Naturally, I’m nervous, this festival has been a comfortably long way off for ages, then all of a sudden… all of a sudden it’s March. It’s March! When did that happen? Two weeks from now I’m going to be on stage at an international Sign Language Poetry festival! Quick, someone pass me a paper bag… *breathes*

There’ll be workshops, public conversations and a big evening performance by all the featured poets. It’s shaping up to be an amazing celebration of Sign Language poetry, the likes of which hasn’t been seen in a while, and I really hope that this is part of a resurgence of interest and development of this beautiful art-form!

Plus, look at this cool banner! Martin Haswell is a genius. How can a festival with a banner that cool not be amazing?

Come on down!

I’m feeling so inspired, I’ve come up with a poem in honour of the event;

Professor Rachel Sutton-Spence,
A researcher most rare,
Sign language poetry champion
And linguist extraordinaire

Swarthmore College, Philadelphia
Seven poets will gather there
For workshops and performances
Beautiful poetry they will share

Signing Hands Across the Water
For all who want to see
What are you all waiting for?
Everything is free

Just register your interest
Come along, pull up a chair
And watch Sign Language Poetry
Flying through the air!

Whether or not this is an example of the quality of poetry – English or Signed – that people can expect from me at the festival: no comment. 🙂

I just really, really like theatre…

Well that’s it – I’m officially a bit mad. Why else would I bounce across to Cardiff in the morning for a university seminar, then across to London to watch stabbings, mental breakdowns, a brilliantly twisted future and a visual story I could have watched all night?

At least it was an interesting day. I got up at just before 7 and got to bed around 1, having caught the late train back to Bristol. Sometimes that’s just the way it works out, when you have rehearsals on the Friday and Saturday, (more about that in a future post!) ruling out Thurs night as well, leaving Weds and a bonkers travel schedule. Why? All for the love of theatre. This is how much I love theatre. Specifically, this is how much I love theatre that I can access.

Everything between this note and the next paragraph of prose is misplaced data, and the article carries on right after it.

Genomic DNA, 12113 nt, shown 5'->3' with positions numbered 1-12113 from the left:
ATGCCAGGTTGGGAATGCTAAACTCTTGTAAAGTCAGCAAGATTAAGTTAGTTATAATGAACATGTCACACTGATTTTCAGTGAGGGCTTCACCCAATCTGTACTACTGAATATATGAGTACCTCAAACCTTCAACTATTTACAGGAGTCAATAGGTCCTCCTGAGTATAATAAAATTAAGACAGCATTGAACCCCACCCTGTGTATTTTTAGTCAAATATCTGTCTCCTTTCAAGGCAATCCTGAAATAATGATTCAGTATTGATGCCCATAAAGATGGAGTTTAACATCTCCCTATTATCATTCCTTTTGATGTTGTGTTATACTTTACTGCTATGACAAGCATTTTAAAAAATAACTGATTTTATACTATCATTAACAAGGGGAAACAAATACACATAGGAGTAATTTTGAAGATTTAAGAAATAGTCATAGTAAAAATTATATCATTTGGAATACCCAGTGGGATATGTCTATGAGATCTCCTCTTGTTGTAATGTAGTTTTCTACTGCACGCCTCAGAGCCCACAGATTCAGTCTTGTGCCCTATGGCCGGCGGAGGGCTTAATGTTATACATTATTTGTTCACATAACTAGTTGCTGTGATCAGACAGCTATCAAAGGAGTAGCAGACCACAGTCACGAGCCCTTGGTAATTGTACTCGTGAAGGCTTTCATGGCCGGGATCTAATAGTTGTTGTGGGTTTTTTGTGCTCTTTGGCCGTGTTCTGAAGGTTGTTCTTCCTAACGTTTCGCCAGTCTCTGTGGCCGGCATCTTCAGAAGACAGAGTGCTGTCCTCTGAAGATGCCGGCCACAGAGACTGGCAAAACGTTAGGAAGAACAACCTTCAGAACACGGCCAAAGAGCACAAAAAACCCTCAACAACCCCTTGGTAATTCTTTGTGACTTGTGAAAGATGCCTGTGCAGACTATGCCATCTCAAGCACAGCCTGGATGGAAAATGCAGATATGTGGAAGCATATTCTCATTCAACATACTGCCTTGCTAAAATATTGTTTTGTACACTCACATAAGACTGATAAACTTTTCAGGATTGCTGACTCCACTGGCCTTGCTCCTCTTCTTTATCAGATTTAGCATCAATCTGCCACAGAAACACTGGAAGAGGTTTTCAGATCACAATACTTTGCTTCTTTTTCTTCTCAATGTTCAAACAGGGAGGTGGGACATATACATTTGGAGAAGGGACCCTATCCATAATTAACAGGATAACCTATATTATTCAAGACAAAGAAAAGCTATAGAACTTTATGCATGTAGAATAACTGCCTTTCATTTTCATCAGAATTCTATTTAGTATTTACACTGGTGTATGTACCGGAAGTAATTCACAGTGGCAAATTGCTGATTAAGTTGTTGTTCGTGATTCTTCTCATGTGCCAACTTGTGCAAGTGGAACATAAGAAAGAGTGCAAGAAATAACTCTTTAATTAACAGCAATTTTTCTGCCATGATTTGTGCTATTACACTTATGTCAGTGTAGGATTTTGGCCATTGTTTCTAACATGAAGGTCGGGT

Deafinitely Theatre’s 4Play is a showcase of four short plays written by Deafinitely Creative competition finalists. I was lucky enough to be one of the featured writers last year, and I wanted to come and see what they’re up to now.

I wasn’t disappointed. The first two plays were quite dark, the first, A Sweet Slice of Life written by Steven Collins I found a bit hard to follow I admit, but it makes more sense now I’ve read Charlie Swinbourne’s review at Disability Arts Online. That’s not to say it wasn’t powerful and bloody surreal; and if I know Steven’s work, then his objective has probably been achieved.

Confusions of a Shadow Boxer by Matthew Gurney had an amazing twist that I didn’t see coming, and gave food for thought. The next two plays were much lighter, and being a sci-fi nut, I really enjoyed Lianne Herbert’s TwentyFortySeven, which turned the future on its head with a deaf-led government. Some moments were hilarious, with just enough dark undertone to keep it real. The last play, Absence in Time by Vitalis Katakinas was completely visual, with no BSL or speech, but still perfectly clear – and funny. Judging by some of the laughter, the audience were wetting themselves. Job done.

Congrats to all the writers, actors and directors on a great show, thanks for making my train tickets worthwhile! Was good to see some of the people around as well, even if I was babbling nonsense as I dashed out of the door to get back to Paddington.